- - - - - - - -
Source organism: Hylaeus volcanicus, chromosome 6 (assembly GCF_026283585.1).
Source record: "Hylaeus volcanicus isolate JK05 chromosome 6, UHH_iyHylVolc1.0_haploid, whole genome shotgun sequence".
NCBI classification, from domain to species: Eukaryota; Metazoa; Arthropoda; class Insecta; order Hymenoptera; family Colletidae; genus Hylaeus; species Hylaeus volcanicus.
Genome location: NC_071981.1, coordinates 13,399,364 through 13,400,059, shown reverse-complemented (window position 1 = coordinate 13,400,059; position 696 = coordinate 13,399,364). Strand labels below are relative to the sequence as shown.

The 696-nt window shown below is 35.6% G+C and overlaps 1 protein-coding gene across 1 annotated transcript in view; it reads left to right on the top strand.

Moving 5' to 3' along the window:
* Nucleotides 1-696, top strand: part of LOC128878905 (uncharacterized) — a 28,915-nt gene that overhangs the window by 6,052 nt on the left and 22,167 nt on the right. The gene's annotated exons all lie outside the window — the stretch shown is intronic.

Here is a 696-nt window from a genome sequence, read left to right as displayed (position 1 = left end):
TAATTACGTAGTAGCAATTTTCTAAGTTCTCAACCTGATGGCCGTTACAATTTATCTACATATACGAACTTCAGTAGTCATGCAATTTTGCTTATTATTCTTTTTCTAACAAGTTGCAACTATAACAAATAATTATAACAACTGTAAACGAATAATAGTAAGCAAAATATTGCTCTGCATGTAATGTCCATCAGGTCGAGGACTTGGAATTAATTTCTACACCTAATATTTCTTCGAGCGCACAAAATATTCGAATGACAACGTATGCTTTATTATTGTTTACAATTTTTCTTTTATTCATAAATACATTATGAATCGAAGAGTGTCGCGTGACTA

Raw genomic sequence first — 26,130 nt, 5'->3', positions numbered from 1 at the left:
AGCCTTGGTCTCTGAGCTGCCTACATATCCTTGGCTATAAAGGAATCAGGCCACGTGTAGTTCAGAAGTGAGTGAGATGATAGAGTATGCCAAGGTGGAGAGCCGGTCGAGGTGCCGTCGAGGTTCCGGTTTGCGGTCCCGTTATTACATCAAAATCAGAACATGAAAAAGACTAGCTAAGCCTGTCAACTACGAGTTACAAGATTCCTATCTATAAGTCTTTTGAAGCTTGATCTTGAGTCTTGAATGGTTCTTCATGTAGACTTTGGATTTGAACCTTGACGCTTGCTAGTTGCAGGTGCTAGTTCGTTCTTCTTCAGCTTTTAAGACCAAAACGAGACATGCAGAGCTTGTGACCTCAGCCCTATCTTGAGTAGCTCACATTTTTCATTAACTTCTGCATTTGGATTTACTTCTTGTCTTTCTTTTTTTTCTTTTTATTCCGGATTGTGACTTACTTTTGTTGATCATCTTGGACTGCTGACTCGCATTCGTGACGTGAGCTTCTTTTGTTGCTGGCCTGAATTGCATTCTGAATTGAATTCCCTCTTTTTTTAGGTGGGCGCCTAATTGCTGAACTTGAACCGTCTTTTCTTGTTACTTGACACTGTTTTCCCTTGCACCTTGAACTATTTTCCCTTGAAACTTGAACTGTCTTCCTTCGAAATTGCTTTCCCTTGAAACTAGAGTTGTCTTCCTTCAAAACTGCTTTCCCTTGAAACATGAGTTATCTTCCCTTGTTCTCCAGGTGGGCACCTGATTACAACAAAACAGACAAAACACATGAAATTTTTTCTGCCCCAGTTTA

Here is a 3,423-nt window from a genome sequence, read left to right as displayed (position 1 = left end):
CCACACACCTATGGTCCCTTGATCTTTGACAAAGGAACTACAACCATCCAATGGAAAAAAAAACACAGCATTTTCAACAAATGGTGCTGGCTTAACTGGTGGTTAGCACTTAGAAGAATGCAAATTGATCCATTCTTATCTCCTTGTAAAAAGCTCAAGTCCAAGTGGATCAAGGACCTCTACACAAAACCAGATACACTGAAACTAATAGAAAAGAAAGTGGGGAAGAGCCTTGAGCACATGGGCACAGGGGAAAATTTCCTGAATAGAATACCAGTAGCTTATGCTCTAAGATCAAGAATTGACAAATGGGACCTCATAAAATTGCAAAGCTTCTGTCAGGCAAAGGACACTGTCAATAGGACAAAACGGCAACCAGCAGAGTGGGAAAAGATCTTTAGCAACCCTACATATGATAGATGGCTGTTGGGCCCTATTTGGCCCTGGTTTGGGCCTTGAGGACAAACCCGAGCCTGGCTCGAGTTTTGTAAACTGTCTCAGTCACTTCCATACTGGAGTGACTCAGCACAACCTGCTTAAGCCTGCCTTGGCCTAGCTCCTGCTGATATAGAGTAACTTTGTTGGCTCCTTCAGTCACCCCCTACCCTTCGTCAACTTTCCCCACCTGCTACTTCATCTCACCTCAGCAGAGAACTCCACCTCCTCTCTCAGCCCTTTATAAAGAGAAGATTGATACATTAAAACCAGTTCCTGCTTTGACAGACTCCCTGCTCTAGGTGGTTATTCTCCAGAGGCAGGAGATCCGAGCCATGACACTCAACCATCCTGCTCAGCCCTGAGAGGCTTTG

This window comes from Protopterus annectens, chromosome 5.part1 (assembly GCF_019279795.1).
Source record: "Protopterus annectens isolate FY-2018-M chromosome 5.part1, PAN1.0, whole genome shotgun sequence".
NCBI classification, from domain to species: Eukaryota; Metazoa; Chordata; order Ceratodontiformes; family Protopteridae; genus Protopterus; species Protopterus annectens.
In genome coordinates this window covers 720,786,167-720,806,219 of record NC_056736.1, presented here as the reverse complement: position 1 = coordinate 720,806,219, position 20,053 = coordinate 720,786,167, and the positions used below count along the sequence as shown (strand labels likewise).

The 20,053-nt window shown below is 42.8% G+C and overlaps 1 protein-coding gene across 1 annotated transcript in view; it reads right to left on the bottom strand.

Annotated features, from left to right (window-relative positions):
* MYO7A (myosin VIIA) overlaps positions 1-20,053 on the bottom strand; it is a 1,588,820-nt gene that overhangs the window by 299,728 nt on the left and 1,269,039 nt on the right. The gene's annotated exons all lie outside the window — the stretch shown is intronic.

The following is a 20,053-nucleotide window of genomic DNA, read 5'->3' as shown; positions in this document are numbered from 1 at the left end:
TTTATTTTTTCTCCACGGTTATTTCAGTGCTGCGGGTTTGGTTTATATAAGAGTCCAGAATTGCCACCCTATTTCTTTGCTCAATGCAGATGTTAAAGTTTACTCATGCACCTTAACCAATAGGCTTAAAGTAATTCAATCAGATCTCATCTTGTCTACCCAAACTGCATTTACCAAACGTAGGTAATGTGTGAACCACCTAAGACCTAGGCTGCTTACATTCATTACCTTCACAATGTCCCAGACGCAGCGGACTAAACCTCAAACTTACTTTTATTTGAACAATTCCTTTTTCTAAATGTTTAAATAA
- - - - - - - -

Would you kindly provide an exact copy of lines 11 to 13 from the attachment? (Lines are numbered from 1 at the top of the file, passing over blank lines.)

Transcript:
AGCCTTGGTCTCTGAGCTGCCTACATATCCTTGGCTATAAAGGAATCAGGCCACGTGTAGTTCAGAAGTGAGTGAGATGATAGAGTATGCCAAGGTGGAGAGCCGGTCGAGGTGCCGTCGAGGTTCCGGTTTGCGGTCCCGTTATTACATCAAAATCAGAACATGAAAAAGACTAGCTAAGCCTGTCAACTACGAGTTACAAGATTCCTATCTATAAGTCTTTTGAAGCTTGATCTTGAGTCTTGAATGGTTCTTCATGTAGACTTTGGATTTGAACCTTGACGCTTGCTAGTTGCAGGTGCTAGTTCGTTCTTCTTCAGCTTTTAAGACCAAAACGAGACATGCAGAGCTTGTGACCTCAGCCCTATCTTGAGTAGCTCACATTTTTCATTAACTTCTGCATTTGGATTTACTTCTTGTCTTTCTTTTTTTTCTTTTTATTCCGGATTGTGACTTACTTTTGTTGATCATCTTGGACTGCTGACTCGCATTCGTGACGTGAGCTTCTTTTGTTGCTGGCCTGAATTGCATTCTGAATTGAATTCCCTCTTTTTTTAGGTGGGCGCCTAATTGCTGAACTTGAACCGTCTTTTCTTGTTACTTGACACTGTTTTCCCTTGCACCTTGAACTATTTTCCCTTGAAACTTGAACTGTCTTCCTTCGAAATTGCTTTCCCTTGAAACTAGAGTTGTCTTCCTTCAAAACTGCTTTCCCTTGAAACATGAGTTATCTTCCCTTGTTCTCCAGGTGGGCACCTGATTACAACAAAACAGACAAAACACATGAAATTTTTTCTGCCCCAGTTTA

Here is a 3,423-nt window from a genome sequence, read left to right as displayed (position 1 = left end):
CCACACACCTATGGTCCCTTGATCTTTGACAAAGGAACTACAACCATCCAATGGAAAAAAAAACACAGCATTTTCAACAAATGGTGCTGGCTTAACTGGTGGTTAGCACTTAGAAGAATGCAAATTGATCCATTCTTATCTCCTTGTAAAAAGCTCAAGTCCAAGTGGATCAAGGACCTCTACACAAAACCAGATACACTGAAACTAATAGAAAAGAAAGTGGGGAAGAGCCTTGAGCACATGGGCACAGGGGAAAATTTCCTGAATAGAATACCAGTAGCTTATGCTCTAAGATCAAGAATTGACAAATGGGACCTCATAAAATTGCAAAGCTTCTGTCAGGCAAAGGACACTGTCAATAGGACAAAACGGCAACCAGCAGAGTGGGAAAAGATCTTTAGCAACCCTACATATGATAGATGGCTGTTGGGCCCTATTTGGCCCTGGTTTGGGCCTTGAGGACAAACCCGAGCCTGGCTCGAGTTTTGTAAACTGTCTCAGTCACTTCCATACTGGAGTGACTCAGCACAACCTGCTTAAGCCTGCCTTGGCCTAGCTCCTGCTGATATAGAGTAACTTTGTTGGCTCCTTCAGTCACCCCCTACCCTTCGTCAACTTTCCCCACCTGCTACTTCATCTCACCTCAGCAGAGAACTCCACCTCCTCTCTCAGCCCTTTATAAAGAGAAGATTGATACATTAAAACCAGTTCCTGCTTTGACAGACTCCCTGCTCTAGGTGGTTATTCTCCAGAGGCAGGAGATCCGAGCCATGACACTCAACCATCCTGCTCAGCCCTGAGAGGCTTTG